Trump’s so bad that he’s uniting African Americans and Latinos

SHARE Trump’s so bad that he’s uniting African Americans and Latinos

Defending his administration’s harsh immigration policies, President Donald Trump says the U.S. won’t be a “migrant camp” or “refugee holding facility.” | AP Photo

Finally. President Donald J. Trump has done something good.

No, I haven’t lost my mind.

Thanks to Trump, black folks are standing up for Latino immigrants.


In the firestorm over the president’s aborted policy of separating children from immigrant parents at the U.S. border, the voices of prominent African American leaders have risen to the call.

On Tuesday at a U.S. House Oversight Committee hearing, veteran U.S. Rep. Elijah Cummings, D-Maryland, dispatched a blast that went viral, accusing Trump of sending immigrant children to “child internment camps.”

“Look,” he pronounced into the mic, “even if you believe people entered our country illegally, even if you believe they have no valid asylum claims in their own country, even if you believe immigration should be halted entirely, we all should be able to agree that, in the United States of America, we will not intentionally separate children from their parents.”

He declared, “We will not do that. We are better than that. We are so much better.”

Other prominent members of the Congressional Black Caucus, including representatives Barbara Lee, D-California, and John Lewis, D-Georgia, as well as Marc Morial, president of the National Urban League, and many more have joined the chorus.

Here at home, there were the Rev. Jesse L. Jackson and State Sen. Kwame Raoul, the Democratic candidate for attorney general in November.

Trump has signed an executive order aimed at reversing the practice.

That’s not enough, Gary Mayor Karen Freeman-Wilson says.

Last week, she joined a contingent of other mayors that visited a facility housing the children of detained parents near El Paso, Texas.

“We believe the separation from these children is a human rights violation, and we felt we would be remiss if we as mayors, as elected officials who are closest to citizens, did not express our concerns on behalf of our citizens,” she told the Times of Northwest Indiana.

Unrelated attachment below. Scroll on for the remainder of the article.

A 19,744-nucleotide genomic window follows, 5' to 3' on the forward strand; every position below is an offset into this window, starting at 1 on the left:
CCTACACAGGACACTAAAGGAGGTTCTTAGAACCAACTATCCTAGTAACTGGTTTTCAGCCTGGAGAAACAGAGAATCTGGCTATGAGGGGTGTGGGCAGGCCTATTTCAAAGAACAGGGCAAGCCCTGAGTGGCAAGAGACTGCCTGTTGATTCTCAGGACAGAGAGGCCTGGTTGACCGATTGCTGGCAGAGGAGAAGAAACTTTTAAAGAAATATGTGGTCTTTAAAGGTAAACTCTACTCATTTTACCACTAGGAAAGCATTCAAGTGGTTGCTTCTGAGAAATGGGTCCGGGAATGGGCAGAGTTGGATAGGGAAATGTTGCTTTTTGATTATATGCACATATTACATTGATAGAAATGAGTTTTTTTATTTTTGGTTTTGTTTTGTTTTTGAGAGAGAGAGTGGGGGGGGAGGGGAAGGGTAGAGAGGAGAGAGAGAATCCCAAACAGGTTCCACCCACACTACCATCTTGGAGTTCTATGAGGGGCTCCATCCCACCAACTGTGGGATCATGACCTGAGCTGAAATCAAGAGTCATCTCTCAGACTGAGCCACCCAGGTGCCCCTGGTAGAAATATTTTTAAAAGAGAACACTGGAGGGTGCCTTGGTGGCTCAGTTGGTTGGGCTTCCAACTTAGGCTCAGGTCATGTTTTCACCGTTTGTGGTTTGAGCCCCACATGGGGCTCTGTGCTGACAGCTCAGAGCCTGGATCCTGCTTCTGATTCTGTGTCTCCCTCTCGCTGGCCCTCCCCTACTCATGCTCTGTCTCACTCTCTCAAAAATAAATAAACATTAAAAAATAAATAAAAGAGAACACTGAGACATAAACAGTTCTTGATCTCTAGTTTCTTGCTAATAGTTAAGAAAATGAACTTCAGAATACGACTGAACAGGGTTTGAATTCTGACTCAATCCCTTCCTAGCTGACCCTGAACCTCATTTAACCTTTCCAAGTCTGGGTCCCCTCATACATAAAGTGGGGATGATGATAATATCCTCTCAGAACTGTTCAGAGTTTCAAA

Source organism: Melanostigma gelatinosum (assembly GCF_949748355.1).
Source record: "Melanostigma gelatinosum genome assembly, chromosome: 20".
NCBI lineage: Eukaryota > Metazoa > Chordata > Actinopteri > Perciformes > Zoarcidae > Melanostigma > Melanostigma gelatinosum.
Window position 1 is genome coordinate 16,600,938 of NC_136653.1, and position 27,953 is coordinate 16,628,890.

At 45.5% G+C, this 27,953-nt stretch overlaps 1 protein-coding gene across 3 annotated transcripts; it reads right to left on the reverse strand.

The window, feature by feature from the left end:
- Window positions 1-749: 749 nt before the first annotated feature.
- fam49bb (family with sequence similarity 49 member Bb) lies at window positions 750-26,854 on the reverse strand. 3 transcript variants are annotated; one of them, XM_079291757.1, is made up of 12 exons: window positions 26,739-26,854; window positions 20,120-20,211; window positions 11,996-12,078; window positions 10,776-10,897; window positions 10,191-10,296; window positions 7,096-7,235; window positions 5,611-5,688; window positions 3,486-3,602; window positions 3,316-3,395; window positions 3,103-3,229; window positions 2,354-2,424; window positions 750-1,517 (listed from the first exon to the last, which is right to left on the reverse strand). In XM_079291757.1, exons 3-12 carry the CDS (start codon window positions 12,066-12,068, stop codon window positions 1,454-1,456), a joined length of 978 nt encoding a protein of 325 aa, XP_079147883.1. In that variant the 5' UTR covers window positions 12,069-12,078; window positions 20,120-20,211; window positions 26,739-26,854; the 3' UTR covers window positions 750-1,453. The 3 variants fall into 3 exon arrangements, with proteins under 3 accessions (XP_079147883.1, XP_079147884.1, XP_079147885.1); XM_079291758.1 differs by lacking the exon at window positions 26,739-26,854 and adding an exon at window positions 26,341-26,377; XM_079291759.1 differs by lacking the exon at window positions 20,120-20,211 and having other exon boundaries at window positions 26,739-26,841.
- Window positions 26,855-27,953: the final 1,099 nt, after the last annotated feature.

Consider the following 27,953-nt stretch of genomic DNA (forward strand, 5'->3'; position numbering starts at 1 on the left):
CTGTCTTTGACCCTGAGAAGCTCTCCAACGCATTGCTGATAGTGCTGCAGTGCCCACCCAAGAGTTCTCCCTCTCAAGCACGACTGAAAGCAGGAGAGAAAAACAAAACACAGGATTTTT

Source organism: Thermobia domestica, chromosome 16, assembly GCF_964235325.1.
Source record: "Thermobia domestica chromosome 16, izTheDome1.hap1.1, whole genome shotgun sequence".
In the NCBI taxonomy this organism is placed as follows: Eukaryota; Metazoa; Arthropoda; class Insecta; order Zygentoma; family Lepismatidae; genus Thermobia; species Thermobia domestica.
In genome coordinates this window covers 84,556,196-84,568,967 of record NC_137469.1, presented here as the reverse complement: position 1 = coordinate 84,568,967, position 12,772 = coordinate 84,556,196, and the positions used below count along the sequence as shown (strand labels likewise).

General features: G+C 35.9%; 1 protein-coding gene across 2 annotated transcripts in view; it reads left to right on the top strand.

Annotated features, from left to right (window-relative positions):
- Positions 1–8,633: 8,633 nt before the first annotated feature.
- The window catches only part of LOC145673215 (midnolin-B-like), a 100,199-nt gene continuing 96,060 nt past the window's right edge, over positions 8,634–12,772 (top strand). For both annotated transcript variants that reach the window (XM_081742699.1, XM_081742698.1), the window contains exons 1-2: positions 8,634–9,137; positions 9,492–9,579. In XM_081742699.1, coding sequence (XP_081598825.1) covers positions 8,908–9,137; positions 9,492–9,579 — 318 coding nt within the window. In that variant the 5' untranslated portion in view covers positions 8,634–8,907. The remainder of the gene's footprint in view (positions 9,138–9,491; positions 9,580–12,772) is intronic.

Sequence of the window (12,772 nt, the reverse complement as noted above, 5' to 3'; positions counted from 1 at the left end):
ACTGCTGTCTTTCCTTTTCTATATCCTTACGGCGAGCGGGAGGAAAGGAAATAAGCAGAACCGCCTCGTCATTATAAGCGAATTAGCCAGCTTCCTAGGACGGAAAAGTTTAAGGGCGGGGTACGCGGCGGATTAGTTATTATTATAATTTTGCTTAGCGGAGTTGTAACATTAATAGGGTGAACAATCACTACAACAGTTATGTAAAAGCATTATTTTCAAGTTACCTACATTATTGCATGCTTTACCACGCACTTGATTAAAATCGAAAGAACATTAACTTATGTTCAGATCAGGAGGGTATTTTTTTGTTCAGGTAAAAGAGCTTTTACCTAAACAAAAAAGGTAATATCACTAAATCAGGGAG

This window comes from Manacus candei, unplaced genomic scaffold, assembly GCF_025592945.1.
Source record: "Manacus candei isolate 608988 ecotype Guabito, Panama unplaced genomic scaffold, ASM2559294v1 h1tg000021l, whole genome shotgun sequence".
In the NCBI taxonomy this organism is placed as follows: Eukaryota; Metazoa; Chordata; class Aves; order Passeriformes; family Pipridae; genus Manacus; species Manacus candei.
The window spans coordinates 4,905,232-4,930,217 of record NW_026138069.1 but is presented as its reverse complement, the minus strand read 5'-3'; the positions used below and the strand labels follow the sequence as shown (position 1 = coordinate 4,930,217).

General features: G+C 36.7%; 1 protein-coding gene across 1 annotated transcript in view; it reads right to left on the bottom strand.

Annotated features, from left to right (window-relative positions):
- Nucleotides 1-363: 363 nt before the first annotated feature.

Freeman-Wilson, Gary’s first black female mayor, evoked America’s ugly history of slavery.

“While those are ancient times, increasingly we are seeing activity that makes me wonder from time to time whether we are in the modern United States, or whether we have gone back in time in a very frightening way,” she told the Times.

We know. Internment camps for the immigrant children of today are the slave ships and plantations of yesterday. Our ancestral families saw their children stolen and sold like chattel.

The outcry from African American leadership is a welcome byproduct of the racist and bigoted policies propagated by Trump and his apologists.

If elected officials are indeed “closest to citizens,” our leadership must help change the conversation. They should also speak up for the “Dreamers,” and for the victims of the ongoing natural disaster in Puerto Rico.

Their voices can mend the divisions that have plagued black/Latino relations. For decades we have been pitted against each other, in a divide-and-conquer strategy that has kept us all down.

Real leadership means speaking out to drown out the canard that blacks and browns must compete for the crumbs. And insisting that African Americans not succumb to the arguments that immigrants are stealing our jobs, government contracts and appointments, and educational opportunities.

Trump’s cynical, dehumanizing ploy to imprison children of immigrant parents is a mortal threat to all people of color.

Trump and his ilk know only one color.

It’s neither black nor brown.

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